“I used to have a diary where I would put photos up just for myself and then eventually some people found out about it and asked me to email them photos, so I decided to make a website. That way, everyone can view it and take whatever photos they like and it’s also a good way to remember things. It’s a fun way to remember the night,” Kathy Lo, founder of Kathy Is Your Friend, wrote via email.
Those of you too young to remember Kathy Is Your Friend might not remember just how controversial party photography was when Lo imported it to Vancouver. The seemingly simple process of taking pictures of people at parties and putting them up on a website was a surprisingly polarizing issue. Some of the biggest sites in this genre are Last Night’s Party and the Cobrasnake, who became popular in the early 2000s when the cheapness of digital photography made it possibly for an enterprising photographer to quickly take hundreds of pictures and document a party. The sites’ popularity stemmed from a combination of human vanity, curiosity and the desire to document social gatherings. Only Magazine called the sites running party photography in Vancouver out in an uncredited 2007 editorial that declared the existence of these sites to be “uncalled for and retarded,” citing that the photographers running the sites were talentless, unartistic fame seekers.
Lo has let her site disappear citing not enough time and too much competition as a reason, but she has used her experience to help herself launch a career in New York (she was even profiled as an up-and-coming fashion photographer by New York Magazine in 2009).
Lindsay’s Diet was singled out in the comments section of that Only article. Lindsay Elliott began her own site in a format similar to Lo’s.
Though Elliott clearly enjoys doing it, she is surprised how serious her detractors make it out to be, “It’s much less pretentious than people think it is. It’s just fun,” she said.
Elliott doesn’t see herself as hugely creative, but merely as someone who who filling a need.
“[Party photography is] a really easy fun service to provide for people,” said Elliott in a coffee shop on Main.
“I discovered digital photography … when my parents got me this shit camera and I’d bring it to the bar,” Elliott said while sitting next to Nicola Hillbrandt, who also shoots for Lindsay’s Diet. Elliott started out just shooting her friends, but worried that people would start creeping her Livejournal account, so she got a friend to help create a site modelled after the Cobrasnake.
“Everyone loves a photo of themselves,” said Elliott. It’s a way they can say to themselves and others, “Look I’m not boring. I’m out and having fun,” Hillbrandt said. If you do happen to see them out, “Let us take your photo,” Hillbrandt added.
Local promoter Jason “my!gay!husband!” Sulyma regularly hires party photographers for the primary reason that party photography is a valuable service for an event promoter. He said it provides “history and documentation.” The sheer act of documentation adds a sense of permanence and importance to an event. This legitimacy can be bought—most of the party photographers in town are more than willing to work for money—but whether someone was paid to take a photo of you at a party or not doesn’t seem to stop partygoers from being interested in seeing themselves and their friends having a good time while they nurse their hangovers and use photos to jog their memories of what took place.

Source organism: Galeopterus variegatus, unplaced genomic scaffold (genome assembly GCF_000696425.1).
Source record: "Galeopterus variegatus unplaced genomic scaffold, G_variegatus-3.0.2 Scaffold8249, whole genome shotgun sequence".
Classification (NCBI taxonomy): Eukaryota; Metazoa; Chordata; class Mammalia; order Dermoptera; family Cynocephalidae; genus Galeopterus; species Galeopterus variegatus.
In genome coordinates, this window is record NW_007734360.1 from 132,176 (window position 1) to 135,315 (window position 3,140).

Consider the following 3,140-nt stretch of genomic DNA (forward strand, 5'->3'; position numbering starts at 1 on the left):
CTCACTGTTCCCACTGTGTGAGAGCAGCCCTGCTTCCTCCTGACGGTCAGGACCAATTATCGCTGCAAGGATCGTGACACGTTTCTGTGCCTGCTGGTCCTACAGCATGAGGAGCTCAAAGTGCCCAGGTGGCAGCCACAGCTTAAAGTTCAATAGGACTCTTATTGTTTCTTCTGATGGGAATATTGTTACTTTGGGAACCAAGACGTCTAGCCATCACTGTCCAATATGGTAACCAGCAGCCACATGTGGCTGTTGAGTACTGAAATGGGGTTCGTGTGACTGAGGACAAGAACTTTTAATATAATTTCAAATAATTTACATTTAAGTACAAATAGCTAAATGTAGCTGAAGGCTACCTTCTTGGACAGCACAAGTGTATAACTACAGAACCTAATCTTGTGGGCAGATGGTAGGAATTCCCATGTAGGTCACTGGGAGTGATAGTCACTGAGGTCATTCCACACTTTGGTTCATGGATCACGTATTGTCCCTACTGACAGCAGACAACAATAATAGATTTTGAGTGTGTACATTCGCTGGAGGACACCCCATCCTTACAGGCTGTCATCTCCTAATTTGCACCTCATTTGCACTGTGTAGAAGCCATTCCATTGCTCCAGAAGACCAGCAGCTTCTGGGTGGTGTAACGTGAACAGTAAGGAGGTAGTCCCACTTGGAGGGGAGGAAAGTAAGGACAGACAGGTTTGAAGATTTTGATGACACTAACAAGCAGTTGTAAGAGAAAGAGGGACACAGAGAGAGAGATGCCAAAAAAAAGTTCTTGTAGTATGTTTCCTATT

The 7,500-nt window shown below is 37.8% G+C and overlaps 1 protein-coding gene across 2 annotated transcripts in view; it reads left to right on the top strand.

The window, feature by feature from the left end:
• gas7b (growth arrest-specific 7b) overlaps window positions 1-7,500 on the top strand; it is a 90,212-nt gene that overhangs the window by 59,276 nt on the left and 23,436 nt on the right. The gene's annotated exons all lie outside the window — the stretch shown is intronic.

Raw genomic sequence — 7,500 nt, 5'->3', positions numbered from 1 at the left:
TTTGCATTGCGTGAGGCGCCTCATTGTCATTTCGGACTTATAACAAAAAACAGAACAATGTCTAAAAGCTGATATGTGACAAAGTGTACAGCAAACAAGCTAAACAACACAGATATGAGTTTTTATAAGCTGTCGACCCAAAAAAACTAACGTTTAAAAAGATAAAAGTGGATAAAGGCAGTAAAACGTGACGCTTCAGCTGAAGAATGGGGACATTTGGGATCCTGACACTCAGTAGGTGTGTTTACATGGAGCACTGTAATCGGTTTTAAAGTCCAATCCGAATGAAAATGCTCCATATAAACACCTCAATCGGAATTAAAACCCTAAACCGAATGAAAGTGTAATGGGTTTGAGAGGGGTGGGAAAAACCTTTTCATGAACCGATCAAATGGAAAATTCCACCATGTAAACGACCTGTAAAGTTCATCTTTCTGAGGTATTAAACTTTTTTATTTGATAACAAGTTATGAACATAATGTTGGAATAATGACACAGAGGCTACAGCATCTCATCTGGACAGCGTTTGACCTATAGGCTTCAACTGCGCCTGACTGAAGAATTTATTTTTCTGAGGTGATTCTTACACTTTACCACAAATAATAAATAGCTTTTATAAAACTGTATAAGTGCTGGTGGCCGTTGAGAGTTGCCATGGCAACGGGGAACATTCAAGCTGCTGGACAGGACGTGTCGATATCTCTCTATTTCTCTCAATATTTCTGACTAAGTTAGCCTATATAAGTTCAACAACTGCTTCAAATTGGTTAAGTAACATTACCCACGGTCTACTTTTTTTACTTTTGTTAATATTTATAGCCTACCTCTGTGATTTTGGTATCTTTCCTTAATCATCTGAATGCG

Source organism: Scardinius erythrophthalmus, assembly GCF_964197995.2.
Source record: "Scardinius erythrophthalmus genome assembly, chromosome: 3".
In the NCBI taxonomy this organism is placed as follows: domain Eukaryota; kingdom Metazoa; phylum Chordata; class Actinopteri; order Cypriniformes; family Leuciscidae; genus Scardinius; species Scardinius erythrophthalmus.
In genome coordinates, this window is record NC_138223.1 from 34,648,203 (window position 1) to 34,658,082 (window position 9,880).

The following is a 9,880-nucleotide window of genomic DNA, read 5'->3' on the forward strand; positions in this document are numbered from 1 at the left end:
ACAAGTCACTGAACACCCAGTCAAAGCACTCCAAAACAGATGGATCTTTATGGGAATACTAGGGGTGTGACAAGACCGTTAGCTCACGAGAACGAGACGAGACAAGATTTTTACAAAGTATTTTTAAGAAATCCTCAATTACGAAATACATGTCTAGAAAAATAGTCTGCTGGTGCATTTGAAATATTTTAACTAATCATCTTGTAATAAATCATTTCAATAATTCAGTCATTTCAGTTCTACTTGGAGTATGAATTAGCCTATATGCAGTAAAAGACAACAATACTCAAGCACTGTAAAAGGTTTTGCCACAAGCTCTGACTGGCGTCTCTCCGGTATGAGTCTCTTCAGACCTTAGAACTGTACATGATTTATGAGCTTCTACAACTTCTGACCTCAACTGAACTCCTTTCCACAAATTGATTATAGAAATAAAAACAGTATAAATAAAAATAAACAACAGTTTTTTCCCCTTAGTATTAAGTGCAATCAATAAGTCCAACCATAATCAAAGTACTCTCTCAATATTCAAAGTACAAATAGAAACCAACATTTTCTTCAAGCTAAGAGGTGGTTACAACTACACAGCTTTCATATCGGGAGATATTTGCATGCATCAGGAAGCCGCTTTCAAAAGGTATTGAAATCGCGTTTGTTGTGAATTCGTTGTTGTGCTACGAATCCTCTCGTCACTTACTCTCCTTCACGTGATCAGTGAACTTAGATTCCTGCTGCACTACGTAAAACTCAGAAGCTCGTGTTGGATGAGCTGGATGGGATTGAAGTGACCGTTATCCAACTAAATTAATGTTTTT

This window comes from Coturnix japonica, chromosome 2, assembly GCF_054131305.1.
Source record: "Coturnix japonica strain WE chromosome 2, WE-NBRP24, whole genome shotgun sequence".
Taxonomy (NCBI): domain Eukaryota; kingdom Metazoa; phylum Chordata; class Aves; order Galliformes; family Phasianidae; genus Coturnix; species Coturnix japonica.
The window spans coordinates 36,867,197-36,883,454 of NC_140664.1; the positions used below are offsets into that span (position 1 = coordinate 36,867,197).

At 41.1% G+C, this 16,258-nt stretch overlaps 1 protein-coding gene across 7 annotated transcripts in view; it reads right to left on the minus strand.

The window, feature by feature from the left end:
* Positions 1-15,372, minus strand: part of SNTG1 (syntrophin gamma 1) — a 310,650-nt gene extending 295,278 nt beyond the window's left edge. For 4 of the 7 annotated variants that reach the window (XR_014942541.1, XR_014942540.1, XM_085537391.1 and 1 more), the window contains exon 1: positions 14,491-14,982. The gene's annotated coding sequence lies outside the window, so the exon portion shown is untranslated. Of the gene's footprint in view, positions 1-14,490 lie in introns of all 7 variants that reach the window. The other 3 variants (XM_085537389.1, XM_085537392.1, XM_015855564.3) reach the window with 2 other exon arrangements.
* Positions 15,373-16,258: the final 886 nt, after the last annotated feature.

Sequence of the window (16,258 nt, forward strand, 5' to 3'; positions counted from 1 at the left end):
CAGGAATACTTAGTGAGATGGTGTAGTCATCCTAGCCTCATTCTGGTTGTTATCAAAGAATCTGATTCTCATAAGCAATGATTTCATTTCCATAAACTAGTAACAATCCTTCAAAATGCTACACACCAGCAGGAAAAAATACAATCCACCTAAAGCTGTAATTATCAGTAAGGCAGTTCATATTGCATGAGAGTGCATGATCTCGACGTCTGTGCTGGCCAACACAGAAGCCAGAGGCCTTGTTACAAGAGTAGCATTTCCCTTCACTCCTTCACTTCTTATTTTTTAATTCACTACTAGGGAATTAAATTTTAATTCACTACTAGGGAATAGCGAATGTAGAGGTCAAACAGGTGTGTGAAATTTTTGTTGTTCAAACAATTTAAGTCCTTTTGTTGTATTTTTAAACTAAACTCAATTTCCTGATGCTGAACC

Sulyma also pointed out that party photographers have a unique skill set that many (including himself) don’t have. “Who wants to see a big sweaty club promoter take your picture?” he said over the phone.
Whether or not it’s art is a topic that the general public may still be debating, but all the photographers I spoke to are of the opinion that it is.
“I treat it like it’s art,” said Jash Grafstein a.k.a. Swashbuckle, one of the founders of party photography photo blog, the Futurists.
“I really like to capture the essence of what is going on,” added his partner Kheaven Lewandowski, a.k.a. Hartbraker. The two decided to start their own website in 2008 after meeting in an Emily Carr photography class. Originally their site was designed to be a street style blog, but they decided this was too much work. They quickly turned to party photography due to its popularity.
“We covered a few parties and we saw our numbers skyrocket,” said Lewandowski. It wasn’t that far from their goal of doing fashion photography, either.
“Parties are usually where people dress up [anyways],” added Grafstein. They use the site as a way to launch their careers and have expanded their site to work with nine photographers.
“We bring in people who are keen on using the site to get their work out there,” Lewandowski said.
It’s worked so far. Lewandowski has used the connections he’s developed with the Futurists to start shooting music videos with Hot Hot Heat, and Grafstein has recently been shooting bands such as Seattle indie-rock heavyweights Minus the Bear.
Despite detractors, it is hard to imagine that a busy club night would be complete without a skinny hipster shoving his or her camera in drunk revelers faces and whether or not party photography is “cool” or “art” seems unimportant as it is clearly something that there is a strong desire for. As Sulyma pointed out, how else are we going to remember our young hedonistic days? And if the photos happen to be tastefully selected by talented photographers like those at Lindsay’s Diet and the Futurists, then so much the better.
“I think there’s losers doing it and there’s really cool people doing it,” said Sulyma, and that statement seems to make it clear that just as with any craft or art form, it’s up to its audience to separate the quality from the crap.